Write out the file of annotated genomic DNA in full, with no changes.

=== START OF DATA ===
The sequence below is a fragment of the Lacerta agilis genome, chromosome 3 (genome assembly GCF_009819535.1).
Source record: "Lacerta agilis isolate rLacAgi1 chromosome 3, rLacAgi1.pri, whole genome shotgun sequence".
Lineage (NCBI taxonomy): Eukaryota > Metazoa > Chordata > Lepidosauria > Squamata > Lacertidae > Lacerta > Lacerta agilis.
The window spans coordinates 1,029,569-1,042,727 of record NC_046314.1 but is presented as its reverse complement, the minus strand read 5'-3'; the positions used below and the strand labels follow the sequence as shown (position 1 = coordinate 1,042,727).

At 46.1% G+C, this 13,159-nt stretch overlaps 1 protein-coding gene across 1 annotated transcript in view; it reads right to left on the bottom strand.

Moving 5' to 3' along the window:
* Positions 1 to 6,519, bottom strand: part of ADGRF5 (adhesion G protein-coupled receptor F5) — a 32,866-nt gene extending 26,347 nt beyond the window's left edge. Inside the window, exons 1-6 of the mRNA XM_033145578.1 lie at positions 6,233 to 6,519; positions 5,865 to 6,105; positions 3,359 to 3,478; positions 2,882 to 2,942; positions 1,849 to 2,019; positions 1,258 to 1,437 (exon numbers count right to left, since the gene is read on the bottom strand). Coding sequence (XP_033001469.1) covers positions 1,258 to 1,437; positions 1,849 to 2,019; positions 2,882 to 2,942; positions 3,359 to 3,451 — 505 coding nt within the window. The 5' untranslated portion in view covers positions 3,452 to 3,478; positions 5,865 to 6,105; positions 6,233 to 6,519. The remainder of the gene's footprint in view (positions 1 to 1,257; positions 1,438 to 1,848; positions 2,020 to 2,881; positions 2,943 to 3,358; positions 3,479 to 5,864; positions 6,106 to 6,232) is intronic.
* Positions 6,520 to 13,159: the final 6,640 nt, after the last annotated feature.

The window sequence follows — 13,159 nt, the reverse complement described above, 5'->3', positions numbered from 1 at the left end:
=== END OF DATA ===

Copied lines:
The sequence below is a fragment of the Lacerta agilis genome, chromosome 3 (genome assembly GCF_009819535.1).
Source record: "Lacerta agilis isolate rLacAgi1 chromosome 3, rLacAgi1.pri, whole genome shotgun sequence".
Lineage (NCBI taxonomy): Eukaryota > Metazoa > Chordata > Lepidosauria > Squamata > Lacertidae > Lacerta > Lacerta agilis.
The window spans coordinates 1,029,569-1,042,727 of record NC_046314.1 but is presented as its reverse complement, the minus strand read 5'-3'; the positions used below and the strand labels follow the sequence as shown (position 1 = coordinate 1,042,727).

At 46.1% G+C, this 13,159-nt stretch overlaps 1 protein-coding gene across 1 annotated transcript in view; it reads right to left on the bottom strand.

Moving 5' to 3' along the window:
* Positions 1 to 6,519, bottom strand: part of ADGRF5 (adhesion G protein-coupled receptor F5) — a 32,866-nt gene extending 26,347 nt beyond the window's left edge. Inside the window, exons 1-6 of the mRNA XM_033145578.1 lie at positions 6,233 to 6,519; positions 5,865 to 6,105; positions 3,359 to 3,478; positions 2,882 to 2,942; positions 1,849 to 2,019; positions 1,258 to 1,437 (exon numbers count right to left, since the gene is read on the bottom strand). Coding sequence (XP_033001469.1) covers positions 1,258 to 1,437; positions 1,849 to 2,019; positions 2,882 to 2,942; positions 3,359 to 3,451 — 505 coding nt within the window. The 5' untranslated portion in view covers positions 3,452 to 3,478; positions 5,865 to 6,105; positions 6,233 to 6,519. The remainder of the gene's footprint in view (positions 1 to 1,257; positions 1,438 to 1,848; positions 2,020 to 2,881; positions 2,943 to 3,358; positions 3,479 to 5,864; positions 6,106 to 6,232) is intronic.
* Positions 6,520 to 13,159: the final 6,640 nt, after the last annotated feature.

The window sequence follows — 13,159 nt, the reverse complement described above, 5'->3', positions numbered from 1 at the left end: